THE HAGUE--Dutch Finance Minister Wopke Hoekstra is not getting involved in the supervision of the Dutch Caribbean insurance firm ENNIA by the Central Bank of Curaçao and St. Maarten (CBCS).
“Curaçao and St. Maarten are, just like the Netherlands, autonomous countries within the Dutch Kingdom that are responsible for their own government, regulations and legislation. The CBCS resorts under the responsibility of the governments of Curaçao and St. Maarten and the activities of ENNIA in Curaçao and St. Maarten are under the supervision of the CBCS,” stated Minister Hoekstra.
He replied on Monday to the written questions posed by Members of the Second Chamber of the Dutch Parliament Joba van den Berg and Erik Ronnes, both of the Christian Democratic Party CDA, to which Hoekstra also belongs.
Van den Berg and Ronnes had expressed concern following media reports mid-July that the CBCS had placed ENNIA under supervision. The Members of Parliament (MPs) wanted Hoekstra to ask why the CBCS hadn’t intervened earlier, considering the persistent negative reports about ENNIA. They also enquired about consequences of the current situation for the insurance clients in relation to paying out their claims associated with Hurricanes Irma and Maria.
Hoekstra stated that it was not up to him to ask the CBCS for clarity or to provide such regarding the insured clients’ situation, considering that the CBCS was the supervising entity regarding banking and insurance affairs in the autonomous countries Curaçao and St. Maarten. “I also don’t have any information on this,” he added.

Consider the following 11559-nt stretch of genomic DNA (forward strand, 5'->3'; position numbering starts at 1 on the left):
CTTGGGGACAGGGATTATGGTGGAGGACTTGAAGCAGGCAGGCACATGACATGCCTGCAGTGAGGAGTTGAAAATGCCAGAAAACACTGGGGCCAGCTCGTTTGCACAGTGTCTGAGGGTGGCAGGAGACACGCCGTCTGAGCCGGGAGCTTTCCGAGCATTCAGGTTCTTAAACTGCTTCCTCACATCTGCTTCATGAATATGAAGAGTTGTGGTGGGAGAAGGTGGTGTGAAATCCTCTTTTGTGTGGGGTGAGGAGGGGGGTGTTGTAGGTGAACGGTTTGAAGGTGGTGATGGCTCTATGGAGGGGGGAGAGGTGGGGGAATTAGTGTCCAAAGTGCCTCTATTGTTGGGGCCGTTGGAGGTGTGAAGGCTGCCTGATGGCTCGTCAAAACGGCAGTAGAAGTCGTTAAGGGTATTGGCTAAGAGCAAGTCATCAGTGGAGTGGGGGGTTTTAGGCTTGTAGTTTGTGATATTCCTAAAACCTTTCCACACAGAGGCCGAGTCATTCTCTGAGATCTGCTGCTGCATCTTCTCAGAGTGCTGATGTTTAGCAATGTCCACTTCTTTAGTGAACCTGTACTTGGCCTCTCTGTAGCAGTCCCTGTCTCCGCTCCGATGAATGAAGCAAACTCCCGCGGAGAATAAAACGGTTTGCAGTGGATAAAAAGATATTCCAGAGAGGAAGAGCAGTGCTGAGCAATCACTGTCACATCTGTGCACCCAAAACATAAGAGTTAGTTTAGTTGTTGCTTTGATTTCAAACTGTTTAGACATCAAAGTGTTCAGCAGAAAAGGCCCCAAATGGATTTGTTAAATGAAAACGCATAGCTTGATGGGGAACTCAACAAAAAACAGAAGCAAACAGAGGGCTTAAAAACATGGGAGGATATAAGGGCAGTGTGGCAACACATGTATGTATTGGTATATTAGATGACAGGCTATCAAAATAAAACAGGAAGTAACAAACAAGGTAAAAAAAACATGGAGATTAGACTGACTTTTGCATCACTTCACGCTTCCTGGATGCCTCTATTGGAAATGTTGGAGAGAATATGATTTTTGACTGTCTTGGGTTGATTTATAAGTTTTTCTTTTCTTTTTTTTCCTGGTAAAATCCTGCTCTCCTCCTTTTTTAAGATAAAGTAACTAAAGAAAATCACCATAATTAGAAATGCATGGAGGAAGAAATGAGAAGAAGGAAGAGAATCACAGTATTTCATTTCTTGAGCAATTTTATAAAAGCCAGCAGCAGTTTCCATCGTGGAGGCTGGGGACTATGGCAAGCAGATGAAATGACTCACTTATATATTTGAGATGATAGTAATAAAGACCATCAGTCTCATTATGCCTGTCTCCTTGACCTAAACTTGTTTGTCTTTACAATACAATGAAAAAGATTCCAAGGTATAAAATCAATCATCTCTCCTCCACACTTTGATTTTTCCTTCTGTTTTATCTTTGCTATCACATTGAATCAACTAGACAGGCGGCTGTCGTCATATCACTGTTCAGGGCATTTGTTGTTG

As for the involvement of the Dutch Central Bank DNB, Hoekstra explained that the bank’s responsibility for supervision of the insurance company was limited. And, as ENNIA has its headquarters in Curaçao, the prudent supervision rests with the CBCS.
DNB only has responsibilities for the Dutch public entities Bonaire, St. Eustatius and Saba. “DNB’s supervision is limited to integrity, governance and management, and only for activities on or from the branch offices in the Caribbean Netherlands,” he clarified.
MPs Van den Berg and Ronnes asked whether DNB had sounded the alarm.
Based on the Caribbean Netherlands financial markets law, DNB has an obligation of confidentiality which serves to limit the possible damaging consequences for the involved institution and the clients. As such, stated Hoekstra, in principle he cannot provide answers to questions about the nature of warnings by DNB and possible steps that were taken.
He reminded the MPs that DNB, as part of its limited supervisory tasks in the Caribbean Netherlands, had asked the CBCS late 2013 for information in response to reports about problems at ENNIA. This resulted in an investigation at ENNIA. DNB sent its findings in a confidential report to ENNIA in June 2015.